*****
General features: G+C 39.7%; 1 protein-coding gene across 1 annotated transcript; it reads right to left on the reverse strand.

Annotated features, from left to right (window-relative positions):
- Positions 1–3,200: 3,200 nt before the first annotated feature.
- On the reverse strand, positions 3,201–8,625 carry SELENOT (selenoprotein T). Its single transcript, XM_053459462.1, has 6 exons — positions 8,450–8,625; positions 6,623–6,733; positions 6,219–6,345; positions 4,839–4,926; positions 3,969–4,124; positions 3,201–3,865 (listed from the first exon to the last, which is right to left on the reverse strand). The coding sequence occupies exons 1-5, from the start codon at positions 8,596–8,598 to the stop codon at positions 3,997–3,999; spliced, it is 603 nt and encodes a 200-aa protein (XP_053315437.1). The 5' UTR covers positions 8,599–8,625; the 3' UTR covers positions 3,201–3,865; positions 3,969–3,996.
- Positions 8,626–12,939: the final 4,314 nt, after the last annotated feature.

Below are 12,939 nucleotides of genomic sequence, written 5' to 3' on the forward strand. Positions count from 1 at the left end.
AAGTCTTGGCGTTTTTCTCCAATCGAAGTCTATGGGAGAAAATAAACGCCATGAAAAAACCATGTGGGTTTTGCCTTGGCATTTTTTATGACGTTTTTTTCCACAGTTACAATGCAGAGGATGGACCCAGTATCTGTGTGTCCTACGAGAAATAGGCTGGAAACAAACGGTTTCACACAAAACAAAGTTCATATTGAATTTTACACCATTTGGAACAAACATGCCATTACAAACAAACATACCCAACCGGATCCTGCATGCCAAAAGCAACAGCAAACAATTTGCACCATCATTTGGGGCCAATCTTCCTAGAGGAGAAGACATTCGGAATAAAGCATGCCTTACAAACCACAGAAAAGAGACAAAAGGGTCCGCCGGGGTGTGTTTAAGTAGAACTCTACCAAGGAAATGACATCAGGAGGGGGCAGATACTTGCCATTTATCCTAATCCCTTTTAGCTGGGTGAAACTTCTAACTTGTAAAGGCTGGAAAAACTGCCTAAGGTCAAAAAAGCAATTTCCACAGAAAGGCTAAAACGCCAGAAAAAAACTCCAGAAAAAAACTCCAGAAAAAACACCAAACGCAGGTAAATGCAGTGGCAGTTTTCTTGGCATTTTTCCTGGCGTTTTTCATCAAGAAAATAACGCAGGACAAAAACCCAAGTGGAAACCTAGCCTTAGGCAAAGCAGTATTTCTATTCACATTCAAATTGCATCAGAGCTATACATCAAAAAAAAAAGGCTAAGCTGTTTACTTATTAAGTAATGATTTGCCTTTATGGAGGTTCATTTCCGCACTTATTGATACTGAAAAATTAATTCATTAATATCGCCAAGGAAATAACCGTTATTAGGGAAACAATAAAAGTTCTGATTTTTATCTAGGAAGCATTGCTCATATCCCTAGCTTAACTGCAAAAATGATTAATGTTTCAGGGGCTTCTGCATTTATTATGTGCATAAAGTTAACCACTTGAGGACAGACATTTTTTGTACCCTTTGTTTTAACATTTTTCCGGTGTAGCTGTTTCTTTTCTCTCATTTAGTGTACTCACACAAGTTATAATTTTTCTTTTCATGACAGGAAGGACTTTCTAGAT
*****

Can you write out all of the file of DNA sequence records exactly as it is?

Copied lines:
General features: G+C 39.7%; 1 protein-coding gene across 1 annotated transcript; it reads right to left on the reverse strand.

Annotated features, from left to right (window-relative positions):
- Positions 1–3,200: 3,200 nt before the first annotated feature.
- On the reverse strand, positions 3,201–8,625 carry SELENOT (selenoprotein T). Its single transcript, XM_053459462.1, has 6 exons — positions 8,450–8,625; positions 6,623–6,733; positions 6,219–6,345; positions 4,839–4,926; positions 3,969–4,124; positions 3,201–3,865 (listed from the first exon to the last, which is right to left on the reverse strand). The coding sequence occupies exons 1-5, from the start codon at positions 8,596–8,598 to the stop codon at positions 3,997–3,999; spliced, it is 603 nt and encodes a 200-aa protein (XP_053315437.1). The 5' UTR covers positions 8,599–8,625; the 3' UTR covers positions 3,201–3,865; positions 3,969–3,996.
- Positions 8,626–12,939: the final 4,314 nt, after the last annotated feature.

Below are 12,939 nucleotides of genomic sequence, written 5' to 3' on the forward strand. Positions count from 1 at the left end.
AAGTCTTGGCGTTTTTCTCCAATCGAAGTCTATGGGAGAAAATAAACGCCATGAAAAAACCATGTGGGTTTTGCCTTGGCATTTTTTATGACGTTTTTTTCCACAGTTACAATGCAGAGGATGGACCCAGTATCTGTGTGTCCTACGAGAAATAGGCTGGAAACAAACGGTTTCACACAAAACAAAGTTCATATTGAATTTTACACCATTTGGAACAAACATGCCATTACAAACAAACATACCCAACCGGATCCTGCATGCCAAAAGCAACAGCAAACAATTTGCACCATCATTTGGGGCCAATCTTCCTAGAGGAGAAGACATTCGGAATAAAGCATGCCTTACAAACCACAGAAAAGAGACAAAAGGGTCCGCCGGGGTGTGTTTAAGTAGAACTCTACCAAGGAAATGACATCAGGAGGGGGCAGATACTTGCCATTTATCCTAATCCCTTTTAGCTGGGTGAAACTTCTAACTTGTAAAGGCTGGAAAAACTGCCTAAGGTCAAAAAAGCAATTTCCACAGAAAGGCTAAAACGCCAGAAAAAAACTCCAGAAAAAAACTCCAGAAAAAACACCAAACGCAGGTAAATGCAGTGGCAGTTTTCTTGGCATTTTTCCTGGCGTTTTTCATCAAGAAAATAACGCAGGACAAAAACCCAAGTGGAAACCTAGCCTTAGGCAAAGCAGTATTTCTATTCACATTCAAATTGCATCAGAGCTATACATCAAAAAAAAAAGGCTAAGCTGTTTACTTATTAAGTAATGATTTGCCTTTATGGAGGTTCATTTCCGCACTTATTGATACTGAAAAATTAATTCATTAATATCGCCAAGGAAATAACCGTTATTAGGGAAACAATAAAAGTTCTGATTTTTATCTAGGAAGCATTGCTCATATCCCTAGCTTAACTGCAAAAATGATTAATGTTTCAGGGGCTTCTGCATTTATTATGTGCATAAAGTTAACCACTTGAGGACAGACATTTTTTGTACCCTTTGTTTTAACATTTTTCCGGTGTAGCTGTTTCTTTTCTCTCATTTAGTGTACTCACACAAGTTATAATTTTTCTTTTCATGACAGGAAGGACTTTCTAGAT